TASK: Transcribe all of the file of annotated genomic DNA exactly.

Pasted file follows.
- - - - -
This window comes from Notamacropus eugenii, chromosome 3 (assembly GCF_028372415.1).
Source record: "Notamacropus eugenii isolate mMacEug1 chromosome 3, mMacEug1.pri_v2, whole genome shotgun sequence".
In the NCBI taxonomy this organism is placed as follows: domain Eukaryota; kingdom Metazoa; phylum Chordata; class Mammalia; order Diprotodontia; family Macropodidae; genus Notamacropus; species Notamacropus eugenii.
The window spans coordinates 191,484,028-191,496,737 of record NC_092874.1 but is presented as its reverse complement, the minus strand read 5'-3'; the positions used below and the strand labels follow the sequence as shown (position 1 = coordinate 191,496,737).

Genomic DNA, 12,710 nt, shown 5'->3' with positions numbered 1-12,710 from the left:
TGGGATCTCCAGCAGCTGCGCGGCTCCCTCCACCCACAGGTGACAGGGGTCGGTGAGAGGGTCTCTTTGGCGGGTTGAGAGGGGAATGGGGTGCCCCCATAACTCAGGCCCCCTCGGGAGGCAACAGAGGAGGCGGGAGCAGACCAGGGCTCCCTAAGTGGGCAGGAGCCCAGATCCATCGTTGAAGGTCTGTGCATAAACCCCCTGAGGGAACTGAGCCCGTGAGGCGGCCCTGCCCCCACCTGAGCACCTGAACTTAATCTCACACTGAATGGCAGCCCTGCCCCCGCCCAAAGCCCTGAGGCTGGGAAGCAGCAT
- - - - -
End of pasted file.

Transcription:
This window comes from Notamacropus eugenii, chromosome 3 (assembly GCF_028372415.1).
Source record: "Notamacropus eugenii isolate mMacEug1 chromosome 3, mMacEug1.pri_v2, whole genome shotgun sequence".
In the NCBI taxonomy this organism is placed as follows: domain Eukaryota; kingdom Metazoa; phylum Chordata; class Mammalia; order Diprotodontia; family Macropodidae; genus Notamacropus; species Notamacropus eugenii.
The window spans coordinates 191,484,028-191,496,737 of record NC_092874.1 but is presented as its reverse complement, the minus strand read 5'-3'; the positions used below and the strand labels follow the sequence as shown (position 1 = coordinate 191,496,737).

Genomic DNA, 12,710 nt, shown 5'->3' with positions numbered 1-12,710 from the left:
TGGGATCTCCAGCAGCTGCGCGGCTCCCTCCACCCACAGGTGACAGGGGTCGGTGAGAGGGTCTCTTTGGCGGGTTGAGAGGGGAATGGGGTGCCCCCATAACTCAGGCCCCCTCGGGAGGCAACAGAGGAGGCGGGAGCAGACCAGGGCTCCCTAAGTGGGCAGGAGCCCAGATCCATCGTTGAAGGTCTGTGCATAAACCCCCTGAGGGAACTGAGCCCGTGAGGCGGCCCTGCCCCCACCTGAGCACCTGAACTTAATCTCACACTGAATGGCAGCCCTGCCCCCGCCCAAAGCCCTGAGGCTGGGAAGCAGCAT